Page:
"That will do, Madame Marie-Claire!" said Pradel.

Just at that moment Chevalier made his entry, and immediately the author, tearing his hair, let loose a flood of imprecations:

"Do you call that an entry? It's a tumble, a catastrophe, a cataclysm! Ye gods! A meteor, an aerolith, a bit of the moon falling on to the stage would be less horribly disastrous! I will take off my play! Chevalier, come in again, my good fellow!"

The artist who had designed the costumes, Michel, a fair young man with a mystic's beard, was seated in the first row, on the arm of a stall. He leaned over and whispered into the ear of Roger, the scene-painter:

"And to think it's the fifty-sixth time that he's dropped on Chevalier with the same fury!"

"Well, you know, Chevalier is rottenly bad," replied Roger, without hesitation.

"It isn't that he is bad," returned Michel indulgently. "But he always seems to be laughing, and nothing could be worse for a comedy actor. I knew him when he was quite a kid, at Montmartre. At school his masters used to ask him: 'Why are you laughing?' He was not laughing; he had no desire to laugh; he used to get his ears boxed from morning to night. His parents wanted to put him in a chemical factory. But he had dreams of the stage, and spent his days on the Butte Montmartre, in the studio of the painter Montalent. Montalent at that time was working day and night on his Death of Saint Louis, a huge picture which was commissioned for the cathedral of Carthage. One day, Montalent said to him——"

"A little less noise!" shouted Pradel.

"Said to him: 'Chevalier, since you have nothing to do, just sit for Philippe the Bold.' 'With pleasure,' said Chevalier. Montalent told him to assume the attitude of a man bowed down with grief. More, he stuck two tears as big as spectacle lenses on his cheeks. He finished his picture, forwarded it to Carthage, and had half a dozen bottles of champagne sent up. Three months later he received from Father Cornemuse, the head of the French Missions in Tunis, a letter informing him that his painting of the Death of Saint Louis, having been submitted to the Cardinal-Archbishop, had been refused by His Eminence, because of the unseemly expression on the face of Philippe the Bold who was laughing as he watched the saintly King, his father, dying on a bed of straw. Montalent could not make head or tail of it; he was furious, and wanted to take proceedings against the Cardinal-Archbishop. His painting was returned to him; he unpacked it, gazed at it in gloomy silence, and suddenly shouted: 'It's true—Philippe the Bold appears to be splitting his sides with laughter. What a fool I have been! I gave him the head of Chevalier, who always seems to be laughing, the brute!'"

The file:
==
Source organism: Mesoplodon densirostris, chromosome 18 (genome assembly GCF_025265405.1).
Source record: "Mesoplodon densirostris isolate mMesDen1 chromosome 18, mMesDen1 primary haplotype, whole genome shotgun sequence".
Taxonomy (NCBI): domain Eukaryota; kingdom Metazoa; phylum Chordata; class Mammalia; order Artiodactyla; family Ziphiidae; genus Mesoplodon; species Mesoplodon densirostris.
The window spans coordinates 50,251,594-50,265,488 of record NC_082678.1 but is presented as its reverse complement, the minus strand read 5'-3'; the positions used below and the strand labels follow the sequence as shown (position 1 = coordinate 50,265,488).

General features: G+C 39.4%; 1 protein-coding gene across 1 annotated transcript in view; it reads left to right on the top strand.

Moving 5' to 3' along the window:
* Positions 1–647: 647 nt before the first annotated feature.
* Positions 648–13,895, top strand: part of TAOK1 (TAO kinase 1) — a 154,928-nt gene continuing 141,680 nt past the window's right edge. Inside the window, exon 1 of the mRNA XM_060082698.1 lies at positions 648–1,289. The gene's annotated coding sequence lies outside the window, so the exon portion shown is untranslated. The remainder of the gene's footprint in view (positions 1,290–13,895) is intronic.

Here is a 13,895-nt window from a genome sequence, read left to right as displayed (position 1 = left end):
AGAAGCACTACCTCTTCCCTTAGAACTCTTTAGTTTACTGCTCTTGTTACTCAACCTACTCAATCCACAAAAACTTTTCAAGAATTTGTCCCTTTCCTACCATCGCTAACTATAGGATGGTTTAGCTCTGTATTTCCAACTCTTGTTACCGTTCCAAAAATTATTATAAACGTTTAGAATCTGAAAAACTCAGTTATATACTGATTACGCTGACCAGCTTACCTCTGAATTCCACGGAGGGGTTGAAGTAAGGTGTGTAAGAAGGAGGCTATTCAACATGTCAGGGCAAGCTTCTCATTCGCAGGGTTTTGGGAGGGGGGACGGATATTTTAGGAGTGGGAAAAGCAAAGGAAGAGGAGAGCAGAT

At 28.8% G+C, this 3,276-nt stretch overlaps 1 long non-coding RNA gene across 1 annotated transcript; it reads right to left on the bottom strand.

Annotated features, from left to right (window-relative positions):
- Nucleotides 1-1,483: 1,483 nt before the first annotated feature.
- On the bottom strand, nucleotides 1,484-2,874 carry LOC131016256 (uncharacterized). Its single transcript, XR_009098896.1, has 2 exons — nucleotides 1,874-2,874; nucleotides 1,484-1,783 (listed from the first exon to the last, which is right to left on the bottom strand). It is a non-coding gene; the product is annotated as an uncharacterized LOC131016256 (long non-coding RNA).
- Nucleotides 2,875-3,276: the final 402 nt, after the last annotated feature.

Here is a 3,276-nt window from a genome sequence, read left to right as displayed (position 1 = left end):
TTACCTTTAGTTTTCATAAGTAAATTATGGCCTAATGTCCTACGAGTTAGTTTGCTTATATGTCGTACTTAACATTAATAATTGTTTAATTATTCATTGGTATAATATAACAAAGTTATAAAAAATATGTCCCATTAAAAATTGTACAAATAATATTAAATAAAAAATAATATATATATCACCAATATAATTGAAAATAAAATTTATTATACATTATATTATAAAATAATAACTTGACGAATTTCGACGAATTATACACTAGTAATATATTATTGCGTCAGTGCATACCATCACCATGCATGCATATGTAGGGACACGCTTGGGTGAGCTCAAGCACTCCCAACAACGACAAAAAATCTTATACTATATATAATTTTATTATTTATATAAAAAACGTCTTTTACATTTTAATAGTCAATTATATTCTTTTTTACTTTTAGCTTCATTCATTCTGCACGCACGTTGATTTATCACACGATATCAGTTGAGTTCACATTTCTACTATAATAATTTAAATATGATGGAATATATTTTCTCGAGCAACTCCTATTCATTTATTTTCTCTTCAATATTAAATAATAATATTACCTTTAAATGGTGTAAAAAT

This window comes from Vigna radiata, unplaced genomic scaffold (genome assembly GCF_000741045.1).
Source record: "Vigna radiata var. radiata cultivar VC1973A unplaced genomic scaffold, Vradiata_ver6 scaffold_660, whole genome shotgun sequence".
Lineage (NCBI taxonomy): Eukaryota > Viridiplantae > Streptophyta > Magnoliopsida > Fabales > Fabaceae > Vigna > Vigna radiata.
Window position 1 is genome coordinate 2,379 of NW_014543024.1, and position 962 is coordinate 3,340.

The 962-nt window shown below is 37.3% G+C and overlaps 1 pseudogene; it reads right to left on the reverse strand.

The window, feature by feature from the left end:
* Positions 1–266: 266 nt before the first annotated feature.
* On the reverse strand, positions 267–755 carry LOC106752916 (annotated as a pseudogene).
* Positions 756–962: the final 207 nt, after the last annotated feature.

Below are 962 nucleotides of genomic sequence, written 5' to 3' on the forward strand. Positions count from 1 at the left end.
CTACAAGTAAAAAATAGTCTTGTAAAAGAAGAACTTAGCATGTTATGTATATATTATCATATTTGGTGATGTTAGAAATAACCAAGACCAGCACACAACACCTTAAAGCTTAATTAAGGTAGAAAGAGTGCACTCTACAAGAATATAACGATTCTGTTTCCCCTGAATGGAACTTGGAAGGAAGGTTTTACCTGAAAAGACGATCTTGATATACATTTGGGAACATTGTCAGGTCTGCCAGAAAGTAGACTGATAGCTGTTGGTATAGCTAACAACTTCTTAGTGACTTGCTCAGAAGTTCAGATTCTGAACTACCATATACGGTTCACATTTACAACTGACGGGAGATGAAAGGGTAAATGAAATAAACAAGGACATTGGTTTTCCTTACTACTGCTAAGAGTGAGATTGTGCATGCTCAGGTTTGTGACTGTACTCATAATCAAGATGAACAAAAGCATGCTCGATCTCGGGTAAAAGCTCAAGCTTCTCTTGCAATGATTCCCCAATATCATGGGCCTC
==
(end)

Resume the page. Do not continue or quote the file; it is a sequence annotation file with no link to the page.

"Will you be quiet there!" yelled Pradel.

And the author exclaimed:

"Pradel, my dear boy, just pitch all those people into the street."

Indefatigable, he was arranging the scene:

"A little farther, Trouville, there. Chevalier, you walk up to the table, you pick up the documents one by one, and you say: 'Senatus-Consultum. Order of the day. Despatches to the departments. Proclamation,' Do you understand?"

"Yes, Master. 'Senatus-Consultum. Order of the day. Despatches to the departments. Proclamation.'"

"Now, Marie-Claire, my child, a little more life, confound it! Cross over! That's it! Very good. Back again! Good! Very good! Buck up! Ah, the wretched woman! She's spoiling it all!"